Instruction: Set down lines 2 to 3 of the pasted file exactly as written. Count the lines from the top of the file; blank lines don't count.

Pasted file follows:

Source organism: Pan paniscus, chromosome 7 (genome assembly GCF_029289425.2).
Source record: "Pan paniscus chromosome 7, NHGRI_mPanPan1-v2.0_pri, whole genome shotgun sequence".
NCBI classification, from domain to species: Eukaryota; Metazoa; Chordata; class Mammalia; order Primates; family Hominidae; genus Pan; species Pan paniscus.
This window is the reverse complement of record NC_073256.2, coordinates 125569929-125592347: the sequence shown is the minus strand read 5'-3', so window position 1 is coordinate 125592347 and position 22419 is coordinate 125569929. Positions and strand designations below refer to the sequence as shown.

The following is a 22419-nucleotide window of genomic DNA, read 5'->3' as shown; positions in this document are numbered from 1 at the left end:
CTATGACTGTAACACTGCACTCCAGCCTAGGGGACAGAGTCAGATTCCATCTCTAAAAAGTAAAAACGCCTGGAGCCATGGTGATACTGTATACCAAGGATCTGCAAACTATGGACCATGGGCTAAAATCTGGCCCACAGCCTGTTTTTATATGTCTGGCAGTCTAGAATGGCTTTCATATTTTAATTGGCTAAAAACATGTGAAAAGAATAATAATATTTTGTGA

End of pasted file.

Source record: "Pan paniscus chromosome 7, NHGRI_mPanPan1-v2.0_pri, whole genome shotgun sequence".
NCBI classification, from domain to species: Eukaryota; Metazoa; Chordata; class Mammalia; order Primates; family Hominidae; genus Pan; species Pan paniscus.